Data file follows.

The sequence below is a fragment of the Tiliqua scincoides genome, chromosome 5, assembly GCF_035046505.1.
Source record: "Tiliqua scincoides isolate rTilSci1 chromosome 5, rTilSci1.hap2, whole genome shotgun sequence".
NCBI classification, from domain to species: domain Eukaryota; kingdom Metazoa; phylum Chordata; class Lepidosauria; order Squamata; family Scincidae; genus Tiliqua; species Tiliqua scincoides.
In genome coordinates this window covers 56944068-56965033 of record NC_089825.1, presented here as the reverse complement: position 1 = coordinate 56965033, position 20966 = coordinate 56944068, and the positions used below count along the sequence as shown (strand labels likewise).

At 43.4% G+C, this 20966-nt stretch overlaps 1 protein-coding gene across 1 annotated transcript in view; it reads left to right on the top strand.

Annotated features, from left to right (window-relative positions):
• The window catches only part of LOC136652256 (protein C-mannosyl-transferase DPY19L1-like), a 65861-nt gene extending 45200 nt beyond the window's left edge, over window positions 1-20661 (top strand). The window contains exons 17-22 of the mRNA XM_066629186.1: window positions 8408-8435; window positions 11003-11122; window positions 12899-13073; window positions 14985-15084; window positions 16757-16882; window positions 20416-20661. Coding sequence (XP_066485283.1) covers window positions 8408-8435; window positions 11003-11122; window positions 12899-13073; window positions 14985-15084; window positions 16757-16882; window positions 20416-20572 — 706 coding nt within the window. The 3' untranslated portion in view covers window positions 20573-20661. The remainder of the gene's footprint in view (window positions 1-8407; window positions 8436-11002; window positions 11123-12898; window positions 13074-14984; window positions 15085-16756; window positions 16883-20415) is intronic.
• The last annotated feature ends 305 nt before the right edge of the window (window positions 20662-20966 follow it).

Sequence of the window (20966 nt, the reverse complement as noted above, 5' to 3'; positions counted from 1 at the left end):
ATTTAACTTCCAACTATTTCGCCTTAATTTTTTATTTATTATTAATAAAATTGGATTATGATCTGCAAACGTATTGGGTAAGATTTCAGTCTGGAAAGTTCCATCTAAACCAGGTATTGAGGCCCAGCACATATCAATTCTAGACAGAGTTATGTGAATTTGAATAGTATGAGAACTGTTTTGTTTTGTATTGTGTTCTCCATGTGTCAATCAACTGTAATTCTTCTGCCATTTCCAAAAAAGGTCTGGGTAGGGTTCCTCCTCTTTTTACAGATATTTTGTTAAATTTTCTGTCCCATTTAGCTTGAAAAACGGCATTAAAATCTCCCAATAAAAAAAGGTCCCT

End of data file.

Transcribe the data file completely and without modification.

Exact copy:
The sequence below is a fragment of the Tiliqua scincoides genome, chromosome 5, assembly GCF_035046505.1.
Source record: "Tiliqua scincoides isolate rTilSci1 chromosome 5, rTilSci1.hap2, whole genome shotgun sequence".
NCBI classification, from domain to species: domain Eukaryota; kingdom Metazoa; phylum Chordata; class Lepidosauria; order Squamata; family Scincidae; genus Tiliqua; species Tiliqua scincoides.
In genome coordinates this window covers 56944068-56965033 of record NC_089825.1, presented here as the reverse complement: position 1 = coordinate 56965033, position 20966 = coordinate 56944068, and the positions used below count along the sequence as shown (strand labels likewise).

At 43.4% G+C, this 20966-nt stretch overlaps 1 protein-coding gene across 1 annotated transcript in view; it reads left to right on the top strand.

Annotated features, from left to right (window-relative positions):
• The window catches only part of LOC136652256 (protein C-mannosyl-transferase DPY19L1-like), a 65861-nt gene extending 45200 nt beyond the window's left edge, over window positions 1-20661 (top strand). The window contains exons 17-22 of the mRNA XM_066629186.1: window positions 8408-8435; window positions 11003-11122; window positions 12899-13073; window positions 14985-15084; window positions 16757-16882; window positions 20416-20661. Coding sequence (XP_066485283.1) covers window positions 8408-8435; window positions 11003-11122; window positions 12899-13073; window positions 14985-15084; window positions 16757-16882; window positions 20416-20572 — 706 coding nt within the window. The 3' untranslated portion in view covers window positions 20573-20661. The remainder of the gene's footprint in view (window positions 1-8407; window positions 8436-11002; window positions 11123-12898; window positions 13074-14984; window positions 15085-16756; window positions 16883-20415) is intronic.
• The last annotated feature ends 305 nt before the right edge of the window (window positions 20662-20966 follow it).

Sequence of the window (20966 nt, the reverse complement as noted above, 5' to 3'; positions counted from 1 at the left end):
ATTTAACTTCCAACTATTTCGCCTTAATTTTTTATTTATTATTAATAAAATTGGATTATGATCTGCAAACGTATTGGGTAAGATTTCAGTCTGGAAAGTTCCATCTAAACCAGGTATTGAGGCCCAGCACATATCAATTCTAGACAGAGTTATGTGAATTTGAATAGTATGAGAACTGTTTTGTTTTGTATTGTGTTCTCCATGTGTCAATCAACTGTAATTCTTCTGCCATTTCCAAAAAAGGTCTGGGTAGGGTTCCTCCTCTTTTTACAGATATTTTGTTAAATTTTCTGTCCCATTTAGCTTGAAAAACGGCATTAAAATCTCCCAATAAAAAAAGGTCCCT